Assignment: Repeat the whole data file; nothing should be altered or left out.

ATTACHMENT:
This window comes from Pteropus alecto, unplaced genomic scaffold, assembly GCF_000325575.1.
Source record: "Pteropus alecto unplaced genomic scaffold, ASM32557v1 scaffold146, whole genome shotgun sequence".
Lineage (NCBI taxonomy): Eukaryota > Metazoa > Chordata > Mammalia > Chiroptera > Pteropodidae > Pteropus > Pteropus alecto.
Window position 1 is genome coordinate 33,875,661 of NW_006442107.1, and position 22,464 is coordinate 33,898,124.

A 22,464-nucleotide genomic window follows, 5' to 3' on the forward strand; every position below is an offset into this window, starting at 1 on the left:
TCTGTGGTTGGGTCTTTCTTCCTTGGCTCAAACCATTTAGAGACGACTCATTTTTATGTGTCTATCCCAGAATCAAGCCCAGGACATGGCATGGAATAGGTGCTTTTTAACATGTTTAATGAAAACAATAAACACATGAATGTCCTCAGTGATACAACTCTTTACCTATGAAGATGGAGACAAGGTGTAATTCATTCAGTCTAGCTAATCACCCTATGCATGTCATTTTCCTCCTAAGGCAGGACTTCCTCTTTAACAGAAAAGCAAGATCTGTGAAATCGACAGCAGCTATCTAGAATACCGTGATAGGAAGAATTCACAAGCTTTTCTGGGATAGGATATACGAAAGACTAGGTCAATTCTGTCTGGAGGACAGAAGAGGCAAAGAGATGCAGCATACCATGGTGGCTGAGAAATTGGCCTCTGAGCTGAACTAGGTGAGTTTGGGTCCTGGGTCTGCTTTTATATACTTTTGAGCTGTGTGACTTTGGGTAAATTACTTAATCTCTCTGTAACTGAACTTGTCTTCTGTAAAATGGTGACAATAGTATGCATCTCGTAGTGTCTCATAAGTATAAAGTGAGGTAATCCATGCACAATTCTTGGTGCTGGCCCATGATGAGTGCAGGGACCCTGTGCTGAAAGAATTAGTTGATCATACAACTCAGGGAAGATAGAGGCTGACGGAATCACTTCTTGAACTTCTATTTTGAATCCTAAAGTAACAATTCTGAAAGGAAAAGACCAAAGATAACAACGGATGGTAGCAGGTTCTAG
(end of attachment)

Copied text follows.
This window comes from Pteropus alecto, unplaced genomic scaffold, assembly GCF_000325575.1.
Source record: "Pteropus alecto unplaced genomic scaffold, ASM32557v1 scaffold146, whole genome shotgun sequence".
Lineage (NCBI taxonomy): Eukaryota > Metazoa > Chordata > Mammalia > Chiroptera > Pteropodidae > Pteropus > Pteropus alecto.
Window position 1 is genome coordinate 33,875,661 of NW_006442107.1, and position 22,464 is coordinate 33,898,124.

A 22,464-nucleotide genomic window follows, 5' to 3' on the forward strand; every position below is an offset into this window, starting at 1 on the left:
TCTGTGGTTGGGTCTTTCTTCCTTGGCTCAAACCATTTAGAGACGACTCATTTTTATGTGTCTATCCCAGAATCAAGCCCAGGACATGGCATGGAATAGGTGCTTTTTAACATGTTTAATGAAAACAATAAACACATGAATGTCCTCAGTGATACAACTCTTTACCTATGAAGATGGAGACAAGGTGTAATTCATTCAGTCTAGCTAATCACCCTATGCATGTCATTTTCCTCCTAAGGCAGGACTTCCTCTTTAACAGAAAAGCAAGATCTGTGAAATCGACAGCAGCTATCTAGAATACCGTGATAGGAAGAATTCACAAGCTTTTCTGGGATAGGATATACGAAAGACTAGGTCAATTCTGTCTGGAGGACAGAAGAGGCAAAGAGATGCAGCATACCATGGTGGCTGAGAAATTGGCCTCTGAGCTGAACTAGGTGAGTTTGGGTCCTGGGTCTGCTTTTATATACTTTTGAGCTGTGTGACTTTGGGTAAATTACTTAATCTCTCTGTAACTGAACTTGTCTTCTGTAAAATGGTGACAATAGTATGCATCTCGTAGTGTCTCATAAGTATAAAGTGAGGTAATCCATGCACAATTCTTGGTGCTGGCCCATGATGAGTGCAGGGACCCTGTGCTGAAAGAATTAGTTGATCATACAACTCAGGGAAGATAGAGGCTGACGGAATCACTTCTTGAACTTCTATTTTGAATCCTAAAGTAACAATTCTGAAAGGAAAAGACCAAAGATAACAACGGATGGTAGCAGGTTCTAG